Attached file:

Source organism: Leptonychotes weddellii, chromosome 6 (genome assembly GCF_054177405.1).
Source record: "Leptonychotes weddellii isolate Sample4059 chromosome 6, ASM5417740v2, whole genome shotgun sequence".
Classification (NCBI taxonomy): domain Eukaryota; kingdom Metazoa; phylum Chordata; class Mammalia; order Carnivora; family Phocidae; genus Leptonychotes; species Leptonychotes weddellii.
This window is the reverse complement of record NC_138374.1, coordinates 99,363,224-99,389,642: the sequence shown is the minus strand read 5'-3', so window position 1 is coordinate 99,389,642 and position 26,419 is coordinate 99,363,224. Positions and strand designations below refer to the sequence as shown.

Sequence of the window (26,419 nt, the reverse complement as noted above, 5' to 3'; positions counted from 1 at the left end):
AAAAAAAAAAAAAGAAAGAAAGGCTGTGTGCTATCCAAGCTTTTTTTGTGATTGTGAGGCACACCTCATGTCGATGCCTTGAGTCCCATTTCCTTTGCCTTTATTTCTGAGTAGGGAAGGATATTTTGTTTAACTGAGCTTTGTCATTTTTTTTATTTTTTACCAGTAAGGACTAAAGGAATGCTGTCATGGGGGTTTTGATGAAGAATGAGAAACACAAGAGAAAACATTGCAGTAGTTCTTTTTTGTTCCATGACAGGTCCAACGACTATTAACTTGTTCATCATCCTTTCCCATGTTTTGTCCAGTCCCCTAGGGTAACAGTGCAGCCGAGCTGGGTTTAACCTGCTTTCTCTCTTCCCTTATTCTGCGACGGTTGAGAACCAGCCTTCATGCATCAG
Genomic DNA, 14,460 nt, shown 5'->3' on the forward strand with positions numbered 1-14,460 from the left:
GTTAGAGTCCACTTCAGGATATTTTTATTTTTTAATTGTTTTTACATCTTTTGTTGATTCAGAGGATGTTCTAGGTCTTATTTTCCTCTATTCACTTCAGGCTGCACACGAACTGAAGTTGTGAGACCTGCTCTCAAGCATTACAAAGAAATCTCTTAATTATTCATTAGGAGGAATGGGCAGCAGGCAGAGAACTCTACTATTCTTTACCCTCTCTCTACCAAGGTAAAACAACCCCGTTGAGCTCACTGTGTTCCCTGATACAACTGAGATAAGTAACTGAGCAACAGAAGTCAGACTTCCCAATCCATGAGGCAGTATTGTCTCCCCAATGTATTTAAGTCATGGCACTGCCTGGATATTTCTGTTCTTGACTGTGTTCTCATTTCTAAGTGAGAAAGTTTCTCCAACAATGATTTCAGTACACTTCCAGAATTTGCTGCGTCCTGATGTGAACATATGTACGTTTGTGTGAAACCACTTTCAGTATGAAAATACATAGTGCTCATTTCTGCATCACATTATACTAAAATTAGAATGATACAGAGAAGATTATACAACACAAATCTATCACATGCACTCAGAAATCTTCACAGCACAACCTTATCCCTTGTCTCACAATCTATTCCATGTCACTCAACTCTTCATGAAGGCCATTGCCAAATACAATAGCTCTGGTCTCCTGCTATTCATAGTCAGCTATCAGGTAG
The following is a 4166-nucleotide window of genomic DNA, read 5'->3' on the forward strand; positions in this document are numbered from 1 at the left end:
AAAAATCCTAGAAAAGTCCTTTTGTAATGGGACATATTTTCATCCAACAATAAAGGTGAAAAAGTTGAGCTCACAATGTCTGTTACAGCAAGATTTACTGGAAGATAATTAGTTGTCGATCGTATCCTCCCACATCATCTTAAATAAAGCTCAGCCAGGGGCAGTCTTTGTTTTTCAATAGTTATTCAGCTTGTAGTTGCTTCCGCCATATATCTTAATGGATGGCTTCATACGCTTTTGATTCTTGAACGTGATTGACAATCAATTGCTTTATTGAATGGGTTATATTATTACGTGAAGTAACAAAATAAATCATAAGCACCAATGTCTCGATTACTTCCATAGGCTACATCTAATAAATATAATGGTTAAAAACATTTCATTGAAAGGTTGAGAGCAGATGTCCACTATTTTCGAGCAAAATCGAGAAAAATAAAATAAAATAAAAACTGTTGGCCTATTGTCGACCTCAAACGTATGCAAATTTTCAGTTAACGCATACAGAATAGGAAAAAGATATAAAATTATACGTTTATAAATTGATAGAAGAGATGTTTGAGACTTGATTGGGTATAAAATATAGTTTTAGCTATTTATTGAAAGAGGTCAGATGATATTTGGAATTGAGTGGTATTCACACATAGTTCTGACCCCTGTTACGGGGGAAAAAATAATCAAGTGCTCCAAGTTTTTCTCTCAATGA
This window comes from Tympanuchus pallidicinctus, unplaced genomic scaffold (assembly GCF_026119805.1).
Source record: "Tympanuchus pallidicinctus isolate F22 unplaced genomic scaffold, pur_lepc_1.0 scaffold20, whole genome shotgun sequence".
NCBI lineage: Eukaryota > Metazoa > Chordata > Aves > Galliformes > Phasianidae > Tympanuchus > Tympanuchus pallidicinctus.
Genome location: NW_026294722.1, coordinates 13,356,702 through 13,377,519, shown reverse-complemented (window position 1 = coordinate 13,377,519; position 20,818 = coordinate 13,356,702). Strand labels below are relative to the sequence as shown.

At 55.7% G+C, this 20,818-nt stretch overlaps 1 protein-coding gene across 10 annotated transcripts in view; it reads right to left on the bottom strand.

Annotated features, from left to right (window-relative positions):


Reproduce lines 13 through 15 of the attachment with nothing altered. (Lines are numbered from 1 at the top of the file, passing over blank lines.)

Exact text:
NCBI lineage: Eukaryota > Metazoa > Chordata > Aves > Galliformes > Phasianidae > Tympanuchus > Tympanuchus pallidicinctus.
Genome location: NW_026294722.1, coordinates 13,356,702 through 13,377,519, shown reverse-complemented (window position 1 = coordinate 13,377,519; position 20,818 = coordinate 13,356,702). Strand labels below are relative to the sequence as shown.

At 55.7% G+C, this 20,818-nt stretch overlaps 1 protein-coding gene across 10 annotated transcripts in view; it reads right to left on the bottom strand.